NEW YORK — George Avakian, a Russian-born jazz scholar and architect of the American music industry who produced essential recordings by Louis Armstrong, Miles Davis and other stars has died at age 98.

George Avakian

Avakian’s daughter, Anahid Avakian Gregg, confirmed that her father died Wednesday at his home in Manhattan.

Avakian, an executive at Columbia Records and Warner Bros. among other labels, helped popularize such consumer standards as liner notes, the long-playing album and the live album.

Few could claim as many milestones as Avakian, who started out as an Ivy League prodigy rediscovering old jazz recordings and became a monumental industry figure and founder of the National Academy of Recording Arts and Sciences, presenters of the Grammys. Through the artists he promoted and the breakthroughs he championed, Avakian helped shape the music we listen to and the way we listen to it.

“The innovations Avakian brought or helped bring to the recording industry are so fundamental and taken for granted today that most people under the age of 70 would find it hard to imagine there was ever a time when they didn’t exist,” DownBeat magazine declared in presenting Avakian a lifetime achievement award in 2000.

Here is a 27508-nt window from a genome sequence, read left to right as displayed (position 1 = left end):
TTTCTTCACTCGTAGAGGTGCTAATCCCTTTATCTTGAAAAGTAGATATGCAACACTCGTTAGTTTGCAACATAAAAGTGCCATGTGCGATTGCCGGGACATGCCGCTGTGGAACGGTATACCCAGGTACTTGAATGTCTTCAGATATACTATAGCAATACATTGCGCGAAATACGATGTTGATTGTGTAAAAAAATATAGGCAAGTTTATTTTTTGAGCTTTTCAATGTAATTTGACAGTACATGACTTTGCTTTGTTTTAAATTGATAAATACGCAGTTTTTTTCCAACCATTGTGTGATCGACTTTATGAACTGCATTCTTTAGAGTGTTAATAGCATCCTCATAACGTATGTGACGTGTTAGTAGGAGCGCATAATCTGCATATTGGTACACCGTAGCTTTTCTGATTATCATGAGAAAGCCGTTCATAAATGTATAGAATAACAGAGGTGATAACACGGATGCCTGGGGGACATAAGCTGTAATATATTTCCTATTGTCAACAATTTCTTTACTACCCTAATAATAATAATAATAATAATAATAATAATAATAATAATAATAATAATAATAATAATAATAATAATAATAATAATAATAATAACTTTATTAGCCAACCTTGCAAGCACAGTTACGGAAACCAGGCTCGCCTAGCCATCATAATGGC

Avakian produced the classic “Louis Armstrong Plays W.C. Handy” and one of Dave Brubeck’s most popular albums, “Dave Digs Disney.” He also signed up Davis for Columbia and co-produced “Miles Ahead,” the 1957 album that began Davis’ collaborations with arranger Gil Evans and established him as among the first jazz superstars of the post-World War II era.

“I saw him as the best trumpet ballad player since Louis Armstrong,” Avakian told The Wall Street Journal in 2005.

The music business was rapidly changing in the 1940s and ’50s, thanks in part to Avakian. Columbia was the industry leader in issuing classical recordings as albums and Avakian, as head of Columbia’s pop division, oversaw the landmark 1948 release of 100 long-playing records for pop and jazz. Featuring Frank Sinatra, Dinah Shore and other artists, they were pressed on vinyl that was thinner than the traditional 78 rpm “shellac” records and played at what became the standard speed, 33 1-3 rpm.

In the 1950s, Avakian supervised two historic live recordings: “Benny Goodman Live at Carnegie Hall 1938” and “Ellington at Newport.” The Goodman concert, released in 1950, was among jazz’s first double albums, first live albums and first to sell a million copies.

He was born in 1919 in the Russian city of Armavir, the child of wealthy Armenians who fled from the civil war that followed the 1917 revolution. Once settled with his family in New York, Avakian fell in love with jazz listening to the radio, on low volume, so his parents wouldn’t know he was still awake.